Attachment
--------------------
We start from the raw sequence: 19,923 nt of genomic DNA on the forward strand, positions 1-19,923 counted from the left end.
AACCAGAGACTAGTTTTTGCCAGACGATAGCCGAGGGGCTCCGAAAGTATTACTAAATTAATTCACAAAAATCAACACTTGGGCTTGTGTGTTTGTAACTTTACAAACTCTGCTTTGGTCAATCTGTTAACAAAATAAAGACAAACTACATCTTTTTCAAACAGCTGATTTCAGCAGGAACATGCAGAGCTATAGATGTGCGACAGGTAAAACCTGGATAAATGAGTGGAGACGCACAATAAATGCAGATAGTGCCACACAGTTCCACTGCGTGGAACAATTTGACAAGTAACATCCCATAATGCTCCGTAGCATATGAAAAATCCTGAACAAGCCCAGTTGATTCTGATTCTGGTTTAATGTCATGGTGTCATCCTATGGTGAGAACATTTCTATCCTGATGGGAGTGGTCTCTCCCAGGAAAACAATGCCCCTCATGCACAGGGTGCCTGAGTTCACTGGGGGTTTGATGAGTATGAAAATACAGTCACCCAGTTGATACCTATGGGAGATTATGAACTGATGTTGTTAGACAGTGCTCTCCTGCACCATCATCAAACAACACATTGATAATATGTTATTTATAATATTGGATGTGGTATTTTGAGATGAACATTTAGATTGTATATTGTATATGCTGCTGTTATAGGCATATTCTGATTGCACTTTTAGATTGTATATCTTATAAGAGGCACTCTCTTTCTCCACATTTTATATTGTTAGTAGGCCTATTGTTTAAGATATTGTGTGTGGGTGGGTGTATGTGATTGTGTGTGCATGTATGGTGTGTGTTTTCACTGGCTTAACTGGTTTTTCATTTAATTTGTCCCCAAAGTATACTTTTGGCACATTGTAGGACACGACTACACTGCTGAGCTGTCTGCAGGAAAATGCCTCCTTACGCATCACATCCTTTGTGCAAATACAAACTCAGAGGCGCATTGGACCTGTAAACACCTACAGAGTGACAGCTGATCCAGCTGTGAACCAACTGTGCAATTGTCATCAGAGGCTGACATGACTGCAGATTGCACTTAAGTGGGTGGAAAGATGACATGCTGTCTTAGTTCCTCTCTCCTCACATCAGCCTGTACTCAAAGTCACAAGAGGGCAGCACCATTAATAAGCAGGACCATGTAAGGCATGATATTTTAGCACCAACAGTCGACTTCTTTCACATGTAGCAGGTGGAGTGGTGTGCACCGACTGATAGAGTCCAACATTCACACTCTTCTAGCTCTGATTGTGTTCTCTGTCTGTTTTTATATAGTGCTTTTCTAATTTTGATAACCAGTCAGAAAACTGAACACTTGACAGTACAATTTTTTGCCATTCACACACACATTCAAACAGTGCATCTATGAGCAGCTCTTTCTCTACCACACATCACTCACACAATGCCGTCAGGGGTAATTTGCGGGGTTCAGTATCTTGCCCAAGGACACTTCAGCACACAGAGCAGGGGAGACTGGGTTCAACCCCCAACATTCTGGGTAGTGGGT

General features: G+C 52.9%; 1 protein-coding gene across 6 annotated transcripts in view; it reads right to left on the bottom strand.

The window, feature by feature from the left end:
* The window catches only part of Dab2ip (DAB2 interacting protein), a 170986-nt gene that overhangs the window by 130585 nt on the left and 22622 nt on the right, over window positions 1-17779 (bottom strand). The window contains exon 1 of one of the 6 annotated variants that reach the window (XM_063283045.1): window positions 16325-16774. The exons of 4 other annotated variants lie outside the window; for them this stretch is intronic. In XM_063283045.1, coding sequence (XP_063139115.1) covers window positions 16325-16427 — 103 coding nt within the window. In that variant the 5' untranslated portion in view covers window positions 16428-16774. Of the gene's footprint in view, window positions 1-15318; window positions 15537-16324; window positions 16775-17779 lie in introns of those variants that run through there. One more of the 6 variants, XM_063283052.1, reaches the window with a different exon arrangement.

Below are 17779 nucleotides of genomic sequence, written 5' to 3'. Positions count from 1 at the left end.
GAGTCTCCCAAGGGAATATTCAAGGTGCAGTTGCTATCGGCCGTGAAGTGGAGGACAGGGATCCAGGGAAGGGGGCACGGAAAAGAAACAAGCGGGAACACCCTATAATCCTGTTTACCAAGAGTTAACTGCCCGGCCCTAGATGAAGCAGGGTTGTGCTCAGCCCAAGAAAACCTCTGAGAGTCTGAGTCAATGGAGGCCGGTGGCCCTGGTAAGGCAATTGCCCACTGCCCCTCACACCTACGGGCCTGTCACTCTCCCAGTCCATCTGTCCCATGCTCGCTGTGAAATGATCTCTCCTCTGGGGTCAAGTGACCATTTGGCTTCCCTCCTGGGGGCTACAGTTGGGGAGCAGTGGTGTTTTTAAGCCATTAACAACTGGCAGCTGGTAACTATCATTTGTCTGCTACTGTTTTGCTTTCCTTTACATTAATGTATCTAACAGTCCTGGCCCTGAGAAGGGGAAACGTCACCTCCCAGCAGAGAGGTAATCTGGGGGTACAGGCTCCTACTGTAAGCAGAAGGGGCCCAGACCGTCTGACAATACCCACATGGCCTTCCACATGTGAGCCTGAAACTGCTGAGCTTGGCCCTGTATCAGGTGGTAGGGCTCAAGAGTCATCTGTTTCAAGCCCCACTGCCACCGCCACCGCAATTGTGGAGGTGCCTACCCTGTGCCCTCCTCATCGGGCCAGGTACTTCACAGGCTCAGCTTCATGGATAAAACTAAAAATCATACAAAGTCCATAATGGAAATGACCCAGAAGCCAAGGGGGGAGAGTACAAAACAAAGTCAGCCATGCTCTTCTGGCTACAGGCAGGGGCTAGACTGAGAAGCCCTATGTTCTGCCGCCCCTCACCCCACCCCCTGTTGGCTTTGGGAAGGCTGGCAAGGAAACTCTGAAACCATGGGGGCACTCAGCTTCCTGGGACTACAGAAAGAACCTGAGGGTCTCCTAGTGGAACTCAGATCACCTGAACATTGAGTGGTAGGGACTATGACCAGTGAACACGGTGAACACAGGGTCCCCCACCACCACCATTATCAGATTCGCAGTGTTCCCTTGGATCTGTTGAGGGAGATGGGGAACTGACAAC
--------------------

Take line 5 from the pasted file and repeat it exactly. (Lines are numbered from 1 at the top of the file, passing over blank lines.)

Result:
* The window catches only part of Dab2ip (DAB2 interacting protein), a 170986-nt gene that overhangs the window by 130585 nt on the left and 22622 nt on the right, over window positions 1-17779 (bottom strand). The window contains exon 1 of one of the 6 annotated variants that reach the window (XM_063283045.1): window positions 16325-16774. The exons of 4 other annotated variants lie outside the window; for them this stretch is intronic. In XM_063283045.1, coding sequence (XP_063139115.1) covers window positions 16325-16427 — 103 coding nt within the window. In that variant the 5' untranslated portion in view covers window positions 16428-16774. Of the gene's footprint in view, window positions 1-15318; window positions 15537-16324; window positions 16775-17779 lie in introns of those variants that run through there. One more of the 6 variants, XM_063283052.1, reaches the window with a different exon arrangement.